Critical Evaluation

(Critical Survey of Literature for Students)

William Makepeace Thackeray is popularly believed to have conceived the idea for The Virginians after seeing two swords, mementos of the Battle of Bunker Hill, mounted in the manner described in the opening of the novel in the library of a contemporary historian named Prescott. While such anecdotes are often false, Thackeray did visit Prescott and later outlined to American novelist John Esten Cooke a plan for the novel that is, indeed, strongly suggested by the opening of the work. The story was to take place during the American Revolution and was to include two brothers as the predominant characters who would take different sides in the conflict and who would be in love with the same woman. The war itself was to be given major emphasis. Obviously, Thackeray failed to adhere very closely to this plan, and the significant shortcomings of the work are probably chargeable to that regrettable fact. Thackeray faced two problems in the writing of The Virginians that well may have been responsible for his seemingly pointless deviation from a sound, organized plan. One of the problems is inherent in the writing of a sequel novel: The author is faced with the twin constraints of fidelity to previous characterizations and compatibility with an established history. Such constraints, as other authors have proved, are almost invariably detrimental to artistic achievement. The second problem arises from Thackeray’s commitment to write the novel in serial form, which placed him under a compulsion to provide regular monthly installments that could wait neither for adequate historical research nor for proper artistic attention. Whether these problems were, in fact, the cause of Thackeray’s abandoning many of the details of his original plan is, of course, mere speculation and is deserving of no more consideration than speculation warrants. What is clear, however, is that the compelling opening of the work suggests a promising study in comparative values and conflicting loyalties in a novel of epic scope. This promise is in no way delivered. What readers are given instead is a largely shapeless work that begins promisingly enough but dawdles through stretches of irresolute composition and culminates in a series of major events that are crammed into a hasty denouement.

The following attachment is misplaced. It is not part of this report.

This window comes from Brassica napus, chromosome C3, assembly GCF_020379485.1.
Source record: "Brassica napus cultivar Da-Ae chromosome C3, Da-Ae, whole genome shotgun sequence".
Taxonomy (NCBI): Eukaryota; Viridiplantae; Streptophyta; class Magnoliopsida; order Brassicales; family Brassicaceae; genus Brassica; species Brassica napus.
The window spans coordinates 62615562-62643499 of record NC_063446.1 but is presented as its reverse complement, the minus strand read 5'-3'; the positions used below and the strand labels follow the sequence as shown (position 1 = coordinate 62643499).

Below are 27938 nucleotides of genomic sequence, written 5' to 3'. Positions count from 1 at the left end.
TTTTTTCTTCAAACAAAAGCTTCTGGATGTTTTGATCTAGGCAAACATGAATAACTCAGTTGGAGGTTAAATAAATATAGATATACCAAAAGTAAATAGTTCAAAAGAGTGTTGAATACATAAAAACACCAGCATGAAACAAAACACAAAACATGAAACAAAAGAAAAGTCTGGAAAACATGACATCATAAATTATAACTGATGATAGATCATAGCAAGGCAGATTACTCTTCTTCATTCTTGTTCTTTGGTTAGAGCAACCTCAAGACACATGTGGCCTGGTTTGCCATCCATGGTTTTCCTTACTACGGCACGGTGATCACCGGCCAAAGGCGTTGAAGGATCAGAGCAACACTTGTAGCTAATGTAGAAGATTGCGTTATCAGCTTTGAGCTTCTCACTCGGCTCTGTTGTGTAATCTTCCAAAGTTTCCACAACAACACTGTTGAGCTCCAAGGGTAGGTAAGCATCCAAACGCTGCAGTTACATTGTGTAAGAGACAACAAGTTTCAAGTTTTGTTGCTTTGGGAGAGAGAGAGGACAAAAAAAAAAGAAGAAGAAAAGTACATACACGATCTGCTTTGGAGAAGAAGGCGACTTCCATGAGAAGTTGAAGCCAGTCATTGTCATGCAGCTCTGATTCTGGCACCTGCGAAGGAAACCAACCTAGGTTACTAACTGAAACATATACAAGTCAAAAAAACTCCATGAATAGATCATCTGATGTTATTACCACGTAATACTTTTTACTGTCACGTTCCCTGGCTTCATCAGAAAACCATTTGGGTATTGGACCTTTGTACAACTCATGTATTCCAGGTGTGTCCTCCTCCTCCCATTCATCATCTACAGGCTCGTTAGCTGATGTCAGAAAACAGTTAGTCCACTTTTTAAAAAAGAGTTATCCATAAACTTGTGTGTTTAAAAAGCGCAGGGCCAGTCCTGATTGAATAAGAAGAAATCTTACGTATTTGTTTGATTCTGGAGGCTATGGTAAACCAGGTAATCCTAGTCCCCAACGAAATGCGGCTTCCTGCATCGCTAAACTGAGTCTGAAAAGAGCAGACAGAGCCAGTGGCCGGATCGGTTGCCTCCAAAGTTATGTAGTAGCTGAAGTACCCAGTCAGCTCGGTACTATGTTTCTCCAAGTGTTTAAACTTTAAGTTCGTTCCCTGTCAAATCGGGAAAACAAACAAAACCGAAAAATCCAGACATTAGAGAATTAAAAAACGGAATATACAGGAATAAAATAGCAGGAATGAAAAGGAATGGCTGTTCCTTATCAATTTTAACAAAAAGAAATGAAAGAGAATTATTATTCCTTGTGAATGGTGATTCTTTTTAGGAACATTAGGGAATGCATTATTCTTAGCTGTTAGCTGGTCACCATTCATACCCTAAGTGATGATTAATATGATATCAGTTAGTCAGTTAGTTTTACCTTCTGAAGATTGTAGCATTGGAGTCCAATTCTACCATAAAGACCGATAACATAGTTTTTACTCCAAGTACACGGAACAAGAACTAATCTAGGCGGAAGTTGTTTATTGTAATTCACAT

In The Virginians, as in most of Thackeray’s works, readers must bestow what critical acclaim they might feel inclined to give it principally on the artful characterizations it contains and on the value of its social commentary. Thackeray’s settings somehow never quite emerge as definitive places, in marked contrast to later Victorians Thomas Hardy and Joseph Conrad, whose settings are so powerfully conceived that they become virtual characters in their own right and often influence events directly. Thackeray’s descriptions of physical environment seem somehow deficient, as if he painted with temperas diluted with too much water. He succeeds in rendering only a faint impression of the precincts in which his characters move. Furthermore, the...

(The entire section is 1242 words.)